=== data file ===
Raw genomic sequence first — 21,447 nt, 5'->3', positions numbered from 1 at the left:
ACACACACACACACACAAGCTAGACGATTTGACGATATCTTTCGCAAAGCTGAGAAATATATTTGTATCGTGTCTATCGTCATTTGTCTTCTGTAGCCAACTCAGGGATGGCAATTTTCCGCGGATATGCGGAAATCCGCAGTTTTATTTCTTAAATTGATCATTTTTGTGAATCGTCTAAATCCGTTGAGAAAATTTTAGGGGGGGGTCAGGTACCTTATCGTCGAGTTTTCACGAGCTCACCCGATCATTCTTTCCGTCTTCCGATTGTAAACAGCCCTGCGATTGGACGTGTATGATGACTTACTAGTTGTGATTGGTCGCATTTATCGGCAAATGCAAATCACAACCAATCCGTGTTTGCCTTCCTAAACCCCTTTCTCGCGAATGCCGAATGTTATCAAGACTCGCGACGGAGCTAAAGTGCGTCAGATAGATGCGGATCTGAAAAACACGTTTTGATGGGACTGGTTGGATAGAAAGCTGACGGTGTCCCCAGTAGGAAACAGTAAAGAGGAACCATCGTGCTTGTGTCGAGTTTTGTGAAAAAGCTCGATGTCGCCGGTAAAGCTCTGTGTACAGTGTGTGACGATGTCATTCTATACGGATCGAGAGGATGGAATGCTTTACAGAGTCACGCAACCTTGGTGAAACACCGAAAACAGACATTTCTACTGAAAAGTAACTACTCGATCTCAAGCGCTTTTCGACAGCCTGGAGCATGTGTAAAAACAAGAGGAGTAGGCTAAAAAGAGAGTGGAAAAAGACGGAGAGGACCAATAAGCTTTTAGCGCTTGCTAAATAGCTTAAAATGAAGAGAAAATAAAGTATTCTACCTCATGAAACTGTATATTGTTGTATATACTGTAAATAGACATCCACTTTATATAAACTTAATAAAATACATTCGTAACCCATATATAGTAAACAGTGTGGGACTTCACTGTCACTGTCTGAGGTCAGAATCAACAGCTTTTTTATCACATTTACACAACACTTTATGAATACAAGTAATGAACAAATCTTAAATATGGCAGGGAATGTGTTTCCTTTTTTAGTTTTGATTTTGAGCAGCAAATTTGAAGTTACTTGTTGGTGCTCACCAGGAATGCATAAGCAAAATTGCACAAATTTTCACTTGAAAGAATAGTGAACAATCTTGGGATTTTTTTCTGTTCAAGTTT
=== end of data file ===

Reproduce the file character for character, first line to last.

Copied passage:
Raw genomic sequence first — 21,447 nt, 5'->3', positions numbered from 1 at the left:
ACACACACACACACACAAGCTAGACGATTTGACGATATCTTTCGCAAAGCTGAGAAATATATTTGTATCGTGTCTATCGTCATTTGTCTTCTGTAGCCAACTCAGGGATGGCAATTTTCCGCGGATATGCGGAAATCCGCAGTTTTATTTCTTAAATTGATCATTTTTGTGAATCGTCTAAATCCGTTGAGAAAATTTTAGGGGGGGGTCAGGTACCTTATCGTCGAGTTTTCACGAGCTCACCCGATCATTCTTTCCGTCTTCCGATTGTAAACAGCCCTGCGATTGGACGTGTATGATGACTTACTAGTTGTGATTGGTCGCATTTATCGGCAAATGCAAATCACAACCAATCCGTGTTTGCCTTCCTAAACCCCTTTCTCGCGAATGCCGAATGTTATCAAGACTCGCGACGGAGCTAAAGTGCGTCAGATAGATGCGGATCTGAAAAACACGTTTTGATGGGACTGGTTGGATAGAAAGCTGACGGTGTCCCCAGTAGGAAACAGTAAAGAGGAACCATCGTGCTTGTGTCGAGTTTTGTGAAAAAGCTCGATGTCGCCGGTAAAGCTCTGTGTACAGTGTGTGACGATGTCATTCTATACGGATCGAGAGGATGGAATGCTTTACAGAGTCACGCAACCTTGGTGAAACACCGAAAACAGACATTTCTACTGAAAAGTAACTACTCGATCTCAAGCGCTTTTCGACAGCCTGGAGCATGTGTAAAAACAAGAGGAGTAGGCTAAAAAGAGAGTGGAAAAAGACGGAGAGGACCAATAAGCTTTTAGCGCTTGCTAAATAGCTTAAAATGAAGAGAAAATAAAGTATTCTACCTCATGAAACTGTATATTGTTGTATATACTGTAAATAGACATCCACTTTATATAAACTTAATAAAATACATTCGTAACCCATATATAGTAAACAGTGTGGGACTTCACTGTCACTGTCTGAGGTCAGAATCAACAGCTTTTTTATCACATTTACACAACACTTTATGAATACAAGTAATGAACAAATCTTAAATATGGCAGGGAATGTGTTTCCTTTTTTAGTTTTGATTTTGAGCAGCAAATTTGAAGTTACTTGTTGGTGCTCACCAGGAATGCATAAGCAAAATTGCACAAATTTTCACTTGAAAGAATAGTGAACAATCTTGGGATTTTTTTCTGTTCAAGTTT